Day: November 20, 2020

Gunners on ice
Military History

Gunners on ice

As the war on the Western Front ended, the Allies took on the Red Army on its own turf It was all Winston Churchill’s fault. In 1918, he was Minister of Munitions in Prime Minister Lloyd George’s Liberal government. In 1919, he became Secretary of State for War. During this period, he was determined to smash the Marxist Bolshevik government in Russia. He pressed for Allied troops to be used to support the “Whites” (anti-communist forces) against Vladimir Lenin’s Red Army, which was directed by the energetic, innovative Leon Trotsky. British troops had first been sent to northern Russia in March 1918 to help keep the country in the war and to safeguard Allied supplies stockpiled at Archangel and Murmansk. German troops in Finland, some feared, might seize them after the Bolshe...
Fighting Words
Humour Hunt

Fighting Words

The First World War has been over for more than a century, but it still echoes today, even in the language. The thousands of Canadian soldiers who went overseas in 1914-18 brought home words and phrases we still use. Soldiers in the trenches were plagued by lice, which were known as “chats.” The men would gather in quiet times to pick the lice out of their garments and pass the time of day with their buddies. They called it “chatting” and we still chat today, although without the pesky insects. The concept of three on a match being bad luck also came from the trenches. Soldiers believed that the lit match applied to one cigarette might draw the eye of a sniper. The second light would give him a chance to zero in and the third light, Bang! Very bad luck. The word strafe—to machine-gun...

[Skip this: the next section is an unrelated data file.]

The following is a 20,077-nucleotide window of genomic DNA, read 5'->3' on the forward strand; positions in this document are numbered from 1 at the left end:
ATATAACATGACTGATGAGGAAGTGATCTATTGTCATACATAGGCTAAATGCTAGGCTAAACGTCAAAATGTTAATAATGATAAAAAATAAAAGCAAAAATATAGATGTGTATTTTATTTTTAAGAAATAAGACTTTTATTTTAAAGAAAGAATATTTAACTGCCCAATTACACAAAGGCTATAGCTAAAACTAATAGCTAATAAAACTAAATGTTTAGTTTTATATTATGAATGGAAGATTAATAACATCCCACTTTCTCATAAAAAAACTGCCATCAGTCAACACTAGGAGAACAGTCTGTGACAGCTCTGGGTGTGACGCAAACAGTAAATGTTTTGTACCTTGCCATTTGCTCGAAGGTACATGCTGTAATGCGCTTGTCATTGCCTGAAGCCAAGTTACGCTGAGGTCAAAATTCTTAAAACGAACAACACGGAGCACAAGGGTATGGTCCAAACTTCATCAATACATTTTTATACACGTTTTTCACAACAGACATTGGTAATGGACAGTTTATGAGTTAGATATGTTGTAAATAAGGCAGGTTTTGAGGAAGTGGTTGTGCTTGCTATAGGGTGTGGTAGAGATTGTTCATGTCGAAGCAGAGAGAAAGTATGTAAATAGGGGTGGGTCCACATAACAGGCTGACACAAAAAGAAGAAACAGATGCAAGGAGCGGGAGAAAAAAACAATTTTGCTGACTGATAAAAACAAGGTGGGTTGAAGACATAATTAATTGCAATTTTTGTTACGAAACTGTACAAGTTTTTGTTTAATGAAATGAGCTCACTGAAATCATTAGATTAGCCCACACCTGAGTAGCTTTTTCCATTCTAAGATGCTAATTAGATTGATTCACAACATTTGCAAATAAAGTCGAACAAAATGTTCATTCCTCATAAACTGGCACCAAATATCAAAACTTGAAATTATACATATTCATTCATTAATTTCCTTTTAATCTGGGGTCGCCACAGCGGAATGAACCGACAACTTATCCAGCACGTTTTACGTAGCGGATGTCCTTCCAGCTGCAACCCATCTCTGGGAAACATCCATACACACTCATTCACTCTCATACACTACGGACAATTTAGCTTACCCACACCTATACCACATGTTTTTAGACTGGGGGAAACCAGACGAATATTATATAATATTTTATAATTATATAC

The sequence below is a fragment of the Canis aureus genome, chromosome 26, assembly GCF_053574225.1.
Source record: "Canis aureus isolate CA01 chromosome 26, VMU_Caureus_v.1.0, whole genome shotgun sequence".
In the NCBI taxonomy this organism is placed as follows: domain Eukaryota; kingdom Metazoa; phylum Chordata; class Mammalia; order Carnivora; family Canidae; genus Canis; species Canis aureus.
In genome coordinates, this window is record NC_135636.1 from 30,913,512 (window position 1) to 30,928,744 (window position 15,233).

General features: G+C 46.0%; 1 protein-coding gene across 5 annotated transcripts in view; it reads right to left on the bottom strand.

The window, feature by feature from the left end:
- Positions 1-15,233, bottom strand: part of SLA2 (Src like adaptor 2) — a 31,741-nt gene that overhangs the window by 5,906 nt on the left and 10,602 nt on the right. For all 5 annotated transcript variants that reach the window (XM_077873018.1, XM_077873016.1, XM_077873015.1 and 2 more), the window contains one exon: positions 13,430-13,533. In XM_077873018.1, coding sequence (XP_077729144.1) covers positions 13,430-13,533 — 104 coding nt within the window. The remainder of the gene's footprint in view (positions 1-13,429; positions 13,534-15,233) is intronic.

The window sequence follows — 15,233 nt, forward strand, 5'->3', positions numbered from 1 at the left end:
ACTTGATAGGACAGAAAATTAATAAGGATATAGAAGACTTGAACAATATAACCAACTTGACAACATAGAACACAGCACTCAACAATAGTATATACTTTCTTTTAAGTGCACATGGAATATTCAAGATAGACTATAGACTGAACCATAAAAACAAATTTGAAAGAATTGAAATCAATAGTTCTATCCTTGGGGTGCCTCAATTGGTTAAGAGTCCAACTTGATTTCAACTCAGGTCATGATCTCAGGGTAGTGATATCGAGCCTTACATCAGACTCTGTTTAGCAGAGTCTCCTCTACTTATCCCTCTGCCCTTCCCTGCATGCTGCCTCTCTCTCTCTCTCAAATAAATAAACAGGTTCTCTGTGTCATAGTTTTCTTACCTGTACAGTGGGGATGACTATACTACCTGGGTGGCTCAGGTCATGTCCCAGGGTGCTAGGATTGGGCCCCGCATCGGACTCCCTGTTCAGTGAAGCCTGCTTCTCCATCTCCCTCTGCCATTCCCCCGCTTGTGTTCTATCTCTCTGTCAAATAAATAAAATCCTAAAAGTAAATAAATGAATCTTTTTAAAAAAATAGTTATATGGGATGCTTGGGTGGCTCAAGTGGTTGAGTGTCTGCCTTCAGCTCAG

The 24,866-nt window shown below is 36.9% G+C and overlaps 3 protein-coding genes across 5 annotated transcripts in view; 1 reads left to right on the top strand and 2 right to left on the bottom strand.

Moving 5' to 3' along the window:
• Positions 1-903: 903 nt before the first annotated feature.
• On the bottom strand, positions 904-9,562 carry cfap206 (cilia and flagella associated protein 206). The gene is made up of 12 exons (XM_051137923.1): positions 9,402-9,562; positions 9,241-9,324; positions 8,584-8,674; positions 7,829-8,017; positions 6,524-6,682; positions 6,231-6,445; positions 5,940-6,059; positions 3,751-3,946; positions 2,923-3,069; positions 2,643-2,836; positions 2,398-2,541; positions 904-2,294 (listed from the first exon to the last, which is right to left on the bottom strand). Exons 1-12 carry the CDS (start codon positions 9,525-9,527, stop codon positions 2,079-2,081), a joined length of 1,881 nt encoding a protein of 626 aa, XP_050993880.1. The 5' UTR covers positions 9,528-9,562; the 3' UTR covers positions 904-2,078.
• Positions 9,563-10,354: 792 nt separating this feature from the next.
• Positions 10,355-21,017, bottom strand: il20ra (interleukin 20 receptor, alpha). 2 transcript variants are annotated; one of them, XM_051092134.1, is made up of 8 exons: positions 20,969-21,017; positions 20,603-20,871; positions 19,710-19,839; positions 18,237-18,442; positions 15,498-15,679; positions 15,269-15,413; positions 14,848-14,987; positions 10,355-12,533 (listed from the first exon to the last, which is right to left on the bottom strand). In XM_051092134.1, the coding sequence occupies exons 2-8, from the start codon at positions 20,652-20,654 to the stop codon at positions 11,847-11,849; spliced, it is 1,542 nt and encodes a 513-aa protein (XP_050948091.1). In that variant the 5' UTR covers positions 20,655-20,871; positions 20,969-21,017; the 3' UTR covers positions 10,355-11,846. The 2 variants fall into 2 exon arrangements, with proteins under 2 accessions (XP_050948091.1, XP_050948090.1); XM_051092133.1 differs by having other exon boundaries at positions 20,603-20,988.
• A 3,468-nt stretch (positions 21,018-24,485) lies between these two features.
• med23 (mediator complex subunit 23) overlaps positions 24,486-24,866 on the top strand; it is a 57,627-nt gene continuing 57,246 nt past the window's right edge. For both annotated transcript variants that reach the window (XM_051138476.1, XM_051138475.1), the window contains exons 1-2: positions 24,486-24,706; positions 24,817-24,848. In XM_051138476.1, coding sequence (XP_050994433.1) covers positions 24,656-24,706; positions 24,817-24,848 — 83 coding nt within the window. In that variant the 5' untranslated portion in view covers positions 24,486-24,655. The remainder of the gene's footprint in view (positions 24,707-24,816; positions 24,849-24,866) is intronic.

Interactive maps now telling Canada’s military history
News

Interactive maps now telling Canada’s military history

Canadians interested in military history will soon have a new—and free—interactive tool for researching the Canadian Army’s Italian Campaign during the Second World War. Several years ago, the Canadian Research and Mapping Association (CRMA) set out to create an interactive website—www.project44.ca—to collect digitally preserved maps, aerial imagery, photographs and war diaries tracing the progress of the Canadian Army during D-Day and the Battle of Normandy. “We wanted people to be able to visualize what was happening,” said Drew Hannen, vice president of the association. “The platform is great to give context to what happened and where it happened.” The website’s first project was “The Road to Liberation,” which was launched on the 75th anniversary of D-Day in 2019. Click on the...